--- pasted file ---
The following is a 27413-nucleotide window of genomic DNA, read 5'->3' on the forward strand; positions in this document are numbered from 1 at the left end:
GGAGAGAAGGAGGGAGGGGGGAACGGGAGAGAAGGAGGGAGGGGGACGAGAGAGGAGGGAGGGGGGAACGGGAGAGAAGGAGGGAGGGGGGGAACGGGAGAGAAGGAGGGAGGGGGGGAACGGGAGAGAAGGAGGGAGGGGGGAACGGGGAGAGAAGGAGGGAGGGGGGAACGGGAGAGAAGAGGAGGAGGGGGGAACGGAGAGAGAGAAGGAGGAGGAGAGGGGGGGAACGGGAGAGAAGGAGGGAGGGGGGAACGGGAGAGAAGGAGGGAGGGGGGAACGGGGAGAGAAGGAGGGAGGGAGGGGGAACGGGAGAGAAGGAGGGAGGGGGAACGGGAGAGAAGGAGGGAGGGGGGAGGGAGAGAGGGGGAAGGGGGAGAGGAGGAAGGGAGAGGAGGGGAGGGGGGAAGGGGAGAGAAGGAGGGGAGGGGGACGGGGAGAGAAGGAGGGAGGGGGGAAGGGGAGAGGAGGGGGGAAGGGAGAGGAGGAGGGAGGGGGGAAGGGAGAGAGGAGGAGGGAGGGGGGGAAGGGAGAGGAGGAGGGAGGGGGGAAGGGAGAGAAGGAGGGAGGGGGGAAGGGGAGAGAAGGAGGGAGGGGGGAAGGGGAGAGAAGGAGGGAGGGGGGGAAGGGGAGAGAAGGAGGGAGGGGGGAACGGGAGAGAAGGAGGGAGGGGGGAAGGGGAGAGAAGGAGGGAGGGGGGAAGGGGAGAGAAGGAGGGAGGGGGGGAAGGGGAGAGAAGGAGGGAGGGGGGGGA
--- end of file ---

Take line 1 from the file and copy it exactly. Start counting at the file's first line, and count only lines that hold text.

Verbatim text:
The following is a 27413-nucleotide window of genomic DNA, read 5'->3' on the forward strand; positions in this document are numbered from 1 at the left end: